In a recent blog post, I wrote about newly enacted legislation stating it is the public policy of North Carolina that custody determinations made pursuant to Chapter 50 of the General Statutes should encourage and supports a child’s relationship with both parents. Kids Need Both Parents When Possible. But in a decision published this week, the court of appeals upheld a trial court order limiting a father to supervised visits with his children every other Sunday for two hours. Meadows v. Meadows, NC App (March 15, 2016).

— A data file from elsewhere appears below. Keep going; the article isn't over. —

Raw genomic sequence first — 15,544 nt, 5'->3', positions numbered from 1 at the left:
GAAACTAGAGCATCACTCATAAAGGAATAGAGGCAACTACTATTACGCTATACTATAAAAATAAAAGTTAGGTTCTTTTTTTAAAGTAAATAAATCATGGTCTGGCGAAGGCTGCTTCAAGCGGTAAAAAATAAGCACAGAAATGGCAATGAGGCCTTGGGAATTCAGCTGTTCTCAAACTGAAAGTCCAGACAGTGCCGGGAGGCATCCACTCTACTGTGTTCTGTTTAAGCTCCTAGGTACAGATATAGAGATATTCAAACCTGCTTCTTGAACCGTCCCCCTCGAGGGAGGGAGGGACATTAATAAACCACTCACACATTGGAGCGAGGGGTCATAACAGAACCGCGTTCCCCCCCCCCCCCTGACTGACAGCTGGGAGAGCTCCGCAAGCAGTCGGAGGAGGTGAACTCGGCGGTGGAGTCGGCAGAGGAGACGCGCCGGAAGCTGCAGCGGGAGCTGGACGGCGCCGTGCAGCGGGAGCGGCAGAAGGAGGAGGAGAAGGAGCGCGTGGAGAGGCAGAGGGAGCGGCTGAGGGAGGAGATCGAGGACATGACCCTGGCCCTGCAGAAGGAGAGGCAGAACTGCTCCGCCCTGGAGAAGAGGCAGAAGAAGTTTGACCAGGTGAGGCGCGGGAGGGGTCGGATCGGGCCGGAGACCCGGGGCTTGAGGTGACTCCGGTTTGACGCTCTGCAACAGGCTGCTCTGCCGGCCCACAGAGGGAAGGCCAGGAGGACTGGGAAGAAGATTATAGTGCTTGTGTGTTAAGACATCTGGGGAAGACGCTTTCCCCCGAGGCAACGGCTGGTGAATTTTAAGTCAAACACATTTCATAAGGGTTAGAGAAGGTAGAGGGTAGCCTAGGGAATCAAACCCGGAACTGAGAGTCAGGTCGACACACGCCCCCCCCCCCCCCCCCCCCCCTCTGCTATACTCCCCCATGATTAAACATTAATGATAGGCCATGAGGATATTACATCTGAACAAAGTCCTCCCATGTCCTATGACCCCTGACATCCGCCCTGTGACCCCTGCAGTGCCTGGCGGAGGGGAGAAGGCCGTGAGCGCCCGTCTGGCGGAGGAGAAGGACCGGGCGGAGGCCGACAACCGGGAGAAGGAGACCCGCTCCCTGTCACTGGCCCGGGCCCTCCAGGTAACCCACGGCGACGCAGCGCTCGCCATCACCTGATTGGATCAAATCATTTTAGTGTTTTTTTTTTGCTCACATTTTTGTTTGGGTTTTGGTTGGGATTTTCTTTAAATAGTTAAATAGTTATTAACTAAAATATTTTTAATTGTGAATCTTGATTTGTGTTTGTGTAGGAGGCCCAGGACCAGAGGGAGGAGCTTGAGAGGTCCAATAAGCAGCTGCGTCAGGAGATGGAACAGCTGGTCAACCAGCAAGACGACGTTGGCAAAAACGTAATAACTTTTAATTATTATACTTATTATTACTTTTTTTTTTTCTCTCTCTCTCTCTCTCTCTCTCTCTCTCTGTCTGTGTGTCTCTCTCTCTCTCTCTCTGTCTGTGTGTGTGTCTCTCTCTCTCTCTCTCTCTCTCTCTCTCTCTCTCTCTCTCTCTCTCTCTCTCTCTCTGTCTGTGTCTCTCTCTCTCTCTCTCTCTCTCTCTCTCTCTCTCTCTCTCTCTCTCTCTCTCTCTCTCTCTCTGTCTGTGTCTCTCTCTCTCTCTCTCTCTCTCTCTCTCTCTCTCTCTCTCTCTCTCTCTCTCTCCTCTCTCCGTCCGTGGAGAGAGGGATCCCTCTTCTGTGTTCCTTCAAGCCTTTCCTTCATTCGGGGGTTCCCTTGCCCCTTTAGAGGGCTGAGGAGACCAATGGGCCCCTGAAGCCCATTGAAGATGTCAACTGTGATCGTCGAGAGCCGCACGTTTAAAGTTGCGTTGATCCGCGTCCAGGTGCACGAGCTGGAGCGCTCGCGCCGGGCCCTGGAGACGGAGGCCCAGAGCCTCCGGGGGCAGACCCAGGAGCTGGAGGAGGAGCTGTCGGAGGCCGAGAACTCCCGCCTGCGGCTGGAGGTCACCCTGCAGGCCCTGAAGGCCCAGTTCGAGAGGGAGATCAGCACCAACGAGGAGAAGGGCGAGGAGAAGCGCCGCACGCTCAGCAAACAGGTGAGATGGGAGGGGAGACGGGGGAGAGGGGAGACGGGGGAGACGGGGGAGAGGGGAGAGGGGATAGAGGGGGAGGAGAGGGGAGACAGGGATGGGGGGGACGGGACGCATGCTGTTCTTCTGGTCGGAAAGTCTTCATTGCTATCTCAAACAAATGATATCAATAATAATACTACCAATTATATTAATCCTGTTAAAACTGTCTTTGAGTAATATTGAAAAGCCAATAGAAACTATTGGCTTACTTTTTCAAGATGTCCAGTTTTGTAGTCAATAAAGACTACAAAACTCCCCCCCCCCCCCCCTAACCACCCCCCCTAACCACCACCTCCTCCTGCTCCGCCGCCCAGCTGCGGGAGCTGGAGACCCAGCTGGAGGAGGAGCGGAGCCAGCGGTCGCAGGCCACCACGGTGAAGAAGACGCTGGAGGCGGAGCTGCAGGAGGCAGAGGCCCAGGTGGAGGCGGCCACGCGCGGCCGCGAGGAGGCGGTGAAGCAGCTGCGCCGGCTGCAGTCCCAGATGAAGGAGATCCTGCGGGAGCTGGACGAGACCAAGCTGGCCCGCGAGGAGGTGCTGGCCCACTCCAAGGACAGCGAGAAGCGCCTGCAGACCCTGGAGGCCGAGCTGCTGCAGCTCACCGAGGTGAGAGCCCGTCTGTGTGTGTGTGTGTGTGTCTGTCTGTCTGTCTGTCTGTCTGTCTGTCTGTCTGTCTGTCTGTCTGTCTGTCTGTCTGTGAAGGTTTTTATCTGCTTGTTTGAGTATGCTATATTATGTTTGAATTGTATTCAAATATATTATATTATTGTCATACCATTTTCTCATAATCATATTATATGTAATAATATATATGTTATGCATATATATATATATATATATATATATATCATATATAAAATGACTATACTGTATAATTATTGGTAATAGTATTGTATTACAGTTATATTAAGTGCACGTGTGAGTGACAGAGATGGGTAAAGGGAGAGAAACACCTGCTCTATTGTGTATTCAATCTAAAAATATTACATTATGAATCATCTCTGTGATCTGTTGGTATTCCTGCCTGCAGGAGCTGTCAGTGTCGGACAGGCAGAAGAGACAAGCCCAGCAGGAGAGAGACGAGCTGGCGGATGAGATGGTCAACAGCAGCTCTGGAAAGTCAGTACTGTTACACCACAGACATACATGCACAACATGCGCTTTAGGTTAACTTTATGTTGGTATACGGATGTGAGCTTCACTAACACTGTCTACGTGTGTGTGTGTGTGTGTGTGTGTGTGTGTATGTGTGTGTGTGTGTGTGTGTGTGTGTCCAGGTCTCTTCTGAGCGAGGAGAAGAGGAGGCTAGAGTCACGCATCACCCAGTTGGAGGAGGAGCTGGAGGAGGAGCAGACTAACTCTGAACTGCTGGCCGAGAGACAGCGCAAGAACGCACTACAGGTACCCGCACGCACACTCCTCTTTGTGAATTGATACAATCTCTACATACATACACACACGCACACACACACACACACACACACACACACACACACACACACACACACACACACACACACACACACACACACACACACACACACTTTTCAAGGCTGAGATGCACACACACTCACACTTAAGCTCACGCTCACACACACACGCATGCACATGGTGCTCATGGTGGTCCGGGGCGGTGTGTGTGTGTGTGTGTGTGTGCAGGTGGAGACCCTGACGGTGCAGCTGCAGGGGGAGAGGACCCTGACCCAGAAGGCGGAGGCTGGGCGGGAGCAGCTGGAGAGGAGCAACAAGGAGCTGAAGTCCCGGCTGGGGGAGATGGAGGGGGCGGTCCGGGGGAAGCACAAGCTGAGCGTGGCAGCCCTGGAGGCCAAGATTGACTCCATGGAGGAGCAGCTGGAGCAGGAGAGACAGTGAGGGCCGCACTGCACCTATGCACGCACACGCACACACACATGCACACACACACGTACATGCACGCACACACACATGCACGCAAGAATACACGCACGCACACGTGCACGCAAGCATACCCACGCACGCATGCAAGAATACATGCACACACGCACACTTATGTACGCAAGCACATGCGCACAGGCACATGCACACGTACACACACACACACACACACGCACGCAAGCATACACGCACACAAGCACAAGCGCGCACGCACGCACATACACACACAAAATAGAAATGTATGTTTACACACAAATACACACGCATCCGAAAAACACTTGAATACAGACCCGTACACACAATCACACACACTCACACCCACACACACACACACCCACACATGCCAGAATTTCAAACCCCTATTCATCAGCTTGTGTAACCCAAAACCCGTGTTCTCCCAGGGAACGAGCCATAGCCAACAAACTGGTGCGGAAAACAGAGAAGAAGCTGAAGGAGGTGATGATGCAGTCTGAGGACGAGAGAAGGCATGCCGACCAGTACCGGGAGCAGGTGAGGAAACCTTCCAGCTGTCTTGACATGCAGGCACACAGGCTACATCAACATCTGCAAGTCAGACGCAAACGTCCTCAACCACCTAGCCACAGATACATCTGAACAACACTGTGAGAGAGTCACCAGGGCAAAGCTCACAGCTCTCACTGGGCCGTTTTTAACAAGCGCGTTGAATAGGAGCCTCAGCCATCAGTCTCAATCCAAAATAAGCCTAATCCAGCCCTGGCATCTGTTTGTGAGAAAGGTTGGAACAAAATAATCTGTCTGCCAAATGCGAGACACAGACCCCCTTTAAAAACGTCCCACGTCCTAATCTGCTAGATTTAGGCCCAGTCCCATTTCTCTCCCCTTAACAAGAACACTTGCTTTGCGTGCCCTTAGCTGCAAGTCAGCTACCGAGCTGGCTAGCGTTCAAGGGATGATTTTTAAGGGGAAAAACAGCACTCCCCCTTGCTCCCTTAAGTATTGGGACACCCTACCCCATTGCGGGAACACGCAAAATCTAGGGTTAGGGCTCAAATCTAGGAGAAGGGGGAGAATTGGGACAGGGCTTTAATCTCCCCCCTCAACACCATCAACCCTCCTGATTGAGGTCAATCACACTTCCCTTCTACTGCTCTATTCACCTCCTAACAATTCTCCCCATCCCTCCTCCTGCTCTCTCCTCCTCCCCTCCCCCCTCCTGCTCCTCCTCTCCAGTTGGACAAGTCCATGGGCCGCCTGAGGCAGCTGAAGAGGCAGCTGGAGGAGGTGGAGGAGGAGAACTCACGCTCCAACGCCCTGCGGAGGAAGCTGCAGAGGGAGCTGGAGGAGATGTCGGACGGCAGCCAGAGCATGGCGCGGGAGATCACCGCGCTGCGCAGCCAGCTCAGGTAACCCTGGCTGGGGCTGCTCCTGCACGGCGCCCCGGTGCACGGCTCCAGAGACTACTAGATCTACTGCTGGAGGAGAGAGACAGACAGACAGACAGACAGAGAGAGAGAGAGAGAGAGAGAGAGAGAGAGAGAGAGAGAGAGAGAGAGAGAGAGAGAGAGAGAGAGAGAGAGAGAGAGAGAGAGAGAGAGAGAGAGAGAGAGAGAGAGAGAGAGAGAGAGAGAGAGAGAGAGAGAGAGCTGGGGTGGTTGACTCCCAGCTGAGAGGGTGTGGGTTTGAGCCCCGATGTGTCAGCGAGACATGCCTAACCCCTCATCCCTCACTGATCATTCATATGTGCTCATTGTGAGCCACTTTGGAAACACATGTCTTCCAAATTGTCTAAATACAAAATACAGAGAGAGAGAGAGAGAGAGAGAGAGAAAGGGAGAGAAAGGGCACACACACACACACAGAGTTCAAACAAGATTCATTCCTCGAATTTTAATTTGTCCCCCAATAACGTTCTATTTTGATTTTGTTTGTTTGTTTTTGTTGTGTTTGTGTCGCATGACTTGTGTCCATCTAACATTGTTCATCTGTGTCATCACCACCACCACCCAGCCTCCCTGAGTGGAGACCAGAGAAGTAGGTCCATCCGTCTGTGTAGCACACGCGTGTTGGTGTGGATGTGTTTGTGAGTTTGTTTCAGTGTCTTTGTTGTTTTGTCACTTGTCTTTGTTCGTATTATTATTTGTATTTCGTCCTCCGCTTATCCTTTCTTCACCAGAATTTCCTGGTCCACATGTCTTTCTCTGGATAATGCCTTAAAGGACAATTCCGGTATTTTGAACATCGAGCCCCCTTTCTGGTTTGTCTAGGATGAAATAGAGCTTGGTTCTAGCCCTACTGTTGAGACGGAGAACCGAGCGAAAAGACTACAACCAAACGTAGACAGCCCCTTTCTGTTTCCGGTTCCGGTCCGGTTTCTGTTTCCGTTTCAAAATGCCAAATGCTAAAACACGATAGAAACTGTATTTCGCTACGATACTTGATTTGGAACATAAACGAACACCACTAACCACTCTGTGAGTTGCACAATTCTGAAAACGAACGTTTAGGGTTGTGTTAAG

Such limited access certainly doesn’t sound like the type of ‘equitable’ sharing of parenting rights and responsibilities encouraged by the new legislation.
So when is it appropriate for a court to limit a parent’s access to his child in such an extreme way?